I love this line from a review of an M.I.A. show in NYC this week:
Teens in stripes, zebra prints, neon wigs, oversized shirts, huge chains, and tight pants were the dominant crowd and they really made the whole place bounce…. And of course, the whole thing pulsed like an awesomely bad website from 1996.
The aesthetic of contemporary streetwear, nu-rave, or whatever you call it, is totally early web. See:
jodi.org screenshot c. 1997
MIA’s website screenshot (taken today)
Unsurprisingly, this is also the aesthetic of MySpace in a lot of ways. I’ve been thinking a lot about media literacy in terms of being able to use visual communication as self-expression. If we assume (big “if”) that young people are fluent in the language of branding, advertising, television, and the internet, then it makes sense that this is the aesthetic that they often use to express themselves. In this case, mixing up music videos, hip-hop, magazine advertisements, kitschy Geocities pages, candy raving. It’s sort of the ultimate bricolage, post-modern pastiche, but it’s also super, uber commercial, very self-consciously performative, and seeped in nostalgia for the 1990s (much as the 90s was nostalgic for the 70′s and the late 90′s / early 00′s for the 80s). (In other words, postmodern pastiche is limited in its “resistive” effects). The muddled, muddy, repetitive, tacky options available for MySpace customization lets people use the same references, media snippets, and tools they understand to express themselves.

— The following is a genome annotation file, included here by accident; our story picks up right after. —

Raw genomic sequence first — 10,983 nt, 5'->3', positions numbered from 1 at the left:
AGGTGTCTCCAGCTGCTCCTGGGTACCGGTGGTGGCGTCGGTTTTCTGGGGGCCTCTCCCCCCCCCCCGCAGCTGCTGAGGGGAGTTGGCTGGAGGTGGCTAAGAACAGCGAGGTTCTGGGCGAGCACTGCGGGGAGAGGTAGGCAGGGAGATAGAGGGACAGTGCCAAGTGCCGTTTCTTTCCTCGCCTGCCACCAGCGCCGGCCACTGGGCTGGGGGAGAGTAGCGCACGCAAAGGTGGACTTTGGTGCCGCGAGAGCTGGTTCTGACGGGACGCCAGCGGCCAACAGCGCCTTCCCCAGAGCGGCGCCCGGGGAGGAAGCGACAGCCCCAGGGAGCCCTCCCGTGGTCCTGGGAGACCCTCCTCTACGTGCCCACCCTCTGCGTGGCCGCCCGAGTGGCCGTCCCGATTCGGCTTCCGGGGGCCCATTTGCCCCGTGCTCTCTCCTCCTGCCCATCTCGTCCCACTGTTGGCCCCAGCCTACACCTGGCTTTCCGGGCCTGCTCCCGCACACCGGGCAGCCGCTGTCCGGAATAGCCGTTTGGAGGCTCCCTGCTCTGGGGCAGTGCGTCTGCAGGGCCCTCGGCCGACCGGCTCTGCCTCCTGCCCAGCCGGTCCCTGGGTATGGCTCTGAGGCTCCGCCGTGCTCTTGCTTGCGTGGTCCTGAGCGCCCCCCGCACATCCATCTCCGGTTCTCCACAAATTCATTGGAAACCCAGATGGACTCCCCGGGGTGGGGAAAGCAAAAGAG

But I also think it’s very interesting to see this clear influence of web aesthetics on “real-life” fashion, album covers, parties, flyers, etc. All the Victorian damask/filigree that was so popular last year marks tote bags, couch slipcovers, and Evite templates in the same ways as located in a particular time and place. Cycles of fashion are not my thing, but their extension to the web fascinates me.
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